Reposted from Khan’s Chronicles | JUNE 15, 2012 · 3:57 PM
Amidst the drudgery of existence in Guyana is something different. It is innocuous and beautiful. A growing group of young Guyanese photography enthusiasts is documenting contemporary (I cannot bring myself to use the word ‘modern’) Guyana. Through their lens, both of the camera and mind, they capture life and landscape in alluring, arresting, entrancing frames.
Among the group are the fiercely committed and enviously gifted non-professionals Nikhil Ramkarran and Michael Lam. Professional photographer Dwayne Hackett, Fidal Bassier and Phillip Williams are also integral. There are others with whom I am less personally familiar but whose work I am often captivated by on their facebook group.
Ever so often they embark on Photo Walks, whether in Georgetown or a non-urban location along the coast. The seawalls seem to be a favourite (default?) location for their treks. I believe they have completed nine such. After each, photographic gems have emerged. From street side limers, landmark Georgetown buildings, church interiors, dead fish to Atlantic sunsets, photographs threatening genius quality have been produced.
The photos appeal to me both as genuine works of art and because I have a deeper interest in the art form.
From my early teenage years I have had a long and torrid love affair with photography. Then, before the term ‘photo walk’ was invented, I used to go on solitary walks on the Philadelphia, Vergenoegen, Tuschen and Zeelugt seawalls and snap, conservatively, away. Those were the pre-digital days when one had to fastidiously count the clicks to avoid running out of preciously limited film.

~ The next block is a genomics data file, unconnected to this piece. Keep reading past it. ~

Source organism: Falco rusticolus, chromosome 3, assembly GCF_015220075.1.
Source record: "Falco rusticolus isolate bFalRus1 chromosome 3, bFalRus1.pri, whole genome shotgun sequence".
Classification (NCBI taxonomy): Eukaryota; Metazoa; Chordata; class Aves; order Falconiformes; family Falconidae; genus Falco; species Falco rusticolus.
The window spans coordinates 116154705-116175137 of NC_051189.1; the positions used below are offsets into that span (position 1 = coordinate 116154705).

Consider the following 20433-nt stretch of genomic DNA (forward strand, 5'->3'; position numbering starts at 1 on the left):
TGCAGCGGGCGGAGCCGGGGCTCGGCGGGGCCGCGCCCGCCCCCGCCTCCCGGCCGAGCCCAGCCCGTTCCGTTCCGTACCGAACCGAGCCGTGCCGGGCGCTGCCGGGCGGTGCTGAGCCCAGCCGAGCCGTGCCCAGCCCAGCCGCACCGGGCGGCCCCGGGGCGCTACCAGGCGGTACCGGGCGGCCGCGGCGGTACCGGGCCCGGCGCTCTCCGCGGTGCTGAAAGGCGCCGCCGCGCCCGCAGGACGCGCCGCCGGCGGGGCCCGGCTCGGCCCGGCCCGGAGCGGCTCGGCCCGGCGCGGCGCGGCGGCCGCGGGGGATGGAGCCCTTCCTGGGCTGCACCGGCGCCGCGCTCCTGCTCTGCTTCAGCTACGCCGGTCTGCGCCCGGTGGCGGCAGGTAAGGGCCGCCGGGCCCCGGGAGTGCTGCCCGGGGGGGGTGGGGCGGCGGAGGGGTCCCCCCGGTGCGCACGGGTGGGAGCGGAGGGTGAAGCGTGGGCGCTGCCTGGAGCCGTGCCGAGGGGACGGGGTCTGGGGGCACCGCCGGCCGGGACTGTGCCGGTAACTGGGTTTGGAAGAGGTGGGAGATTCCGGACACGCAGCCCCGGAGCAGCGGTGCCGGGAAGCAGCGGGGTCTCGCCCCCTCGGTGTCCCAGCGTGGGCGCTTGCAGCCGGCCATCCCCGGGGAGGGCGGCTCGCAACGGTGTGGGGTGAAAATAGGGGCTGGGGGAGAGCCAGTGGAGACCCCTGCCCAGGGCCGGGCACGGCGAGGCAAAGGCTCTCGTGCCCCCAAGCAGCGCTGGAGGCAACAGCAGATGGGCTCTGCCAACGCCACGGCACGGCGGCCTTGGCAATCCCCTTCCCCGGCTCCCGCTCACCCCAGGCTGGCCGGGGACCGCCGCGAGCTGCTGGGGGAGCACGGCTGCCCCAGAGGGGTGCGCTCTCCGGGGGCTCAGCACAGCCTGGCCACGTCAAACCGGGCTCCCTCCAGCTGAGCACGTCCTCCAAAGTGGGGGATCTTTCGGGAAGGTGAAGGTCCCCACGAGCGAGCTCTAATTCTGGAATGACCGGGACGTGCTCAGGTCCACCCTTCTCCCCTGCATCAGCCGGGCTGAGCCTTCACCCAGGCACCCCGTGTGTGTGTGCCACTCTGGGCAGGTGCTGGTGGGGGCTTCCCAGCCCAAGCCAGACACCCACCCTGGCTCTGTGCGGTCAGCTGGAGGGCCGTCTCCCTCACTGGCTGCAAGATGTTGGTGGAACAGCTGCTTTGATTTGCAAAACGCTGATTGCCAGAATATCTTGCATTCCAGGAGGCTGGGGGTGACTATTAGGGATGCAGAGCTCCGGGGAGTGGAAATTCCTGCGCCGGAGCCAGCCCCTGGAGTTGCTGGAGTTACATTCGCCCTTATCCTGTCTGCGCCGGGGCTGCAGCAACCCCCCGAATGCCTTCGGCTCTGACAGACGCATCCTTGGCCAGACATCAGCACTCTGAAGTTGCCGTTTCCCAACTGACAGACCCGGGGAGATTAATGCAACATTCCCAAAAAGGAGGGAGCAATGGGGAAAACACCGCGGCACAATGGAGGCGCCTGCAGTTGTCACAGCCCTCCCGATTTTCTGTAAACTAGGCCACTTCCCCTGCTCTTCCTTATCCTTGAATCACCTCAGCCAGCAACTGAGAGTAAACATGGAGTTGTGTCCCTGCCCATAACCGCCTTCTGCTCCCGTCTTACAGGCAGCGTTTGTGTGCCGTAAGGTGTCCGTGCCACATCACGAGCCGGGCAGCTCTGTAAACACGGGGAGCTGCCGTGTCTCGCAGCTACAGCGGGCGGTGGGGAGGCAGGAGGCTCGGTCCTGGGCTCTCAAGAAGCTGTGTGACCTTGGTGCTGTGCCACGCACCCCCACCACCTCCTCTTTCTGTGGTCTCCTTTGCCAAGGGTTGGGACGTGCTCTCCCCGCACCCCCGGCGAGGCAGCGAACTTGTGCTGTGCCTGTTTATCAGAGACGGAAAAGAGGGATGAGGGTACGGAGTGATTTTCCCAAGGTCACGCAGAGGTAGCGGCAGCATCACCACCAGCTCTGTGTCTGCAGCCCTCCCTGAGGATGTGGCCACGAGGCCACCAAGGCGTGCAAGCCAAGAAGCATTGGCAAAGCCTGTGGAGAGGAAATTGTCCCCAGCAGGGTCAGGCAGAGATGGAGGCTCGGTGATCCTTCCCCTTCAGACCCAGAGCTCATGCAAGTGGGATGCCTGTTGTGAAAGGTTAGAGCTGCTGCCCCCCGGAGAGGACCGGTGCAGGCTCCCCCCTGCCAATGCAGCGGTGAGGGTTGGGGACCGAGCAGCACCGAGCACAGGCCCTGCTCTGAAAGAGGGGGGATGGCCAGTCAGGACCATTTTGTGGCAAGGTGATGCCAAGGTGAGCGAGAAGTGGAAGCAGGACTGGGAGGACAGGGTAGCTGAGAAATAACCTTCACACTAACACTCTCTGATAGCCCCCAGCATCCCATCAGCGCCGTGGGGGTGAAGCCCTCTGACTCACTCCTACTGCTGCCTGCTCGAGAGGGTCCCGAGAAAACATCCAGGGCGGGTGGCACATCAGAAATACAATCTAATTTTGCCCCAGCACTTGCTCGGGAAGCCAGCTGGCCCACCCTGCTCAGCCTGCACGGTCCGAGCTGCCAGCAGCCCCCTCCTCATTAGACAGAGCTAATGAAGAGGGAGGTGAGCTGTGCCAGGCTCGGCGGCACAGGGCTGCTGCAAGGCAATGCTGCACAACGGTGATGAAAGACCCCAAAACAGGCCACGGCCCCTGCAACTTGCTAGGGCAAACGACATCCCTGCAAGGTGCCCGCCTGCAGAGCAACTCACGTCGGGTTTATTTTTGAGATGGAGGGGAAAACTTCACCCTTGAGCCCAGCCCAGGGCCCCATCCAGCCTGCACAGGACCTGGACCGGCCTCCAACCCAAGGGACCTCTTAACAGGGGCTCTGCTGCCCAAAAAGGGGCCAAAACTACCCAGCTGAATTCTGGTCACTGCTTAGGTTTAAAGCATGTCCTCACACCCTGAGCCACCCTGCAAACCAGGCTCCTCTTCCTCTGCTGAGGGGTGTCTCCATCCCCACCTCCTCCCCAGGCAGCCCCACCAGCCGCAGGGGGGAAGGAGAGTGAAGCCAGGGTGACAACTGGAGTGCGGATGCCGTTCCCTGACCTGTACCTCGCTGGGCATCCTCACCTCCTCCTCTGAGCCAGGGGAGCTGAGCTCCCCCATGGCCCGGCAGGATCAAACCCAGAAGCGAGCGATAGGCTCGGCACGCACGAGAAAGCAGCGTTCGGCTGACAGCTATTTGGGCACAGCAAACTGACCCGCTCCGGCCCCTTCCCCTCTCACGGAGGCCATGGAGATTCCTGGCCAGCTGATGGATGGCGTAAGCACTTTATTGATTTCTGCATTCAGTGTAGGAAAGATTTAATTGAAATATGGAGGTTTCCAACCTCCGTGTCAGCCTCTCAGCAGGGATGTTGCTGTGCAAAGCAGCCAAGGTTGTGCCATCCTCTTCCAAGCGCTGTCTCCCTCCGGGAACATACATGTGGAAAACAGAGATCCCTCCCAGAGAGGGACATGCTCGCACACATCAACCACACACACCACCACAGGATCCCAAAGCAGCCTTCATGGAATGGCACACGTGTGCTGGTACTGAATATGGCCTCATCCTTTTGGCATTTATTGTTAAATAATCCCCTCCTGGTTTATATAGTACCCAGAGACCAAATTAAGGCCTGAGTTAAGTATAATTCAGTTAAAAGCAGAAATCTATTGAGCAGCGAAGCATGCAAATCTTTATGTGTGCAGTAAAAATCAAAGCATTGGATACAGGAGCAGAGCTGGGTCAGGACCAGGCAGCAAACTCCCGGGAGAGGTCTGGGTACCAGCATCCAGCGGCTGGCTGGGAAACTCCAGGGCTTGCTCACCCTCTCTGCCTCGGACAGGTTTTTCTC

To this day some of the photographs from those days, having been printed by Acme Photo Studio, are on the wall of my study in Guyana. None enlarged, all standard 6×4. The most prized of them being one which captures the words ‘I love you Tamara’ written with a stick in the sand of the Vergenoegen seawall. Those words were written a long time before December 30, 2011 when Tamara and I wed.
As I, unwittingly, did then, these young photo enthusiasts now are capturing not only life and landscape but vibes, passions and feelings. It is one of the rare specks of beauty which shines through in an otherwise muck-ridden Guyana. There may not now be a proper appreciation of their work but in years to come, they will be reminded, as will generations to follow, of how life used to be when Guyana was yet to define her place in the world.
Imran Khan is a renowned Guyanese Journalist.
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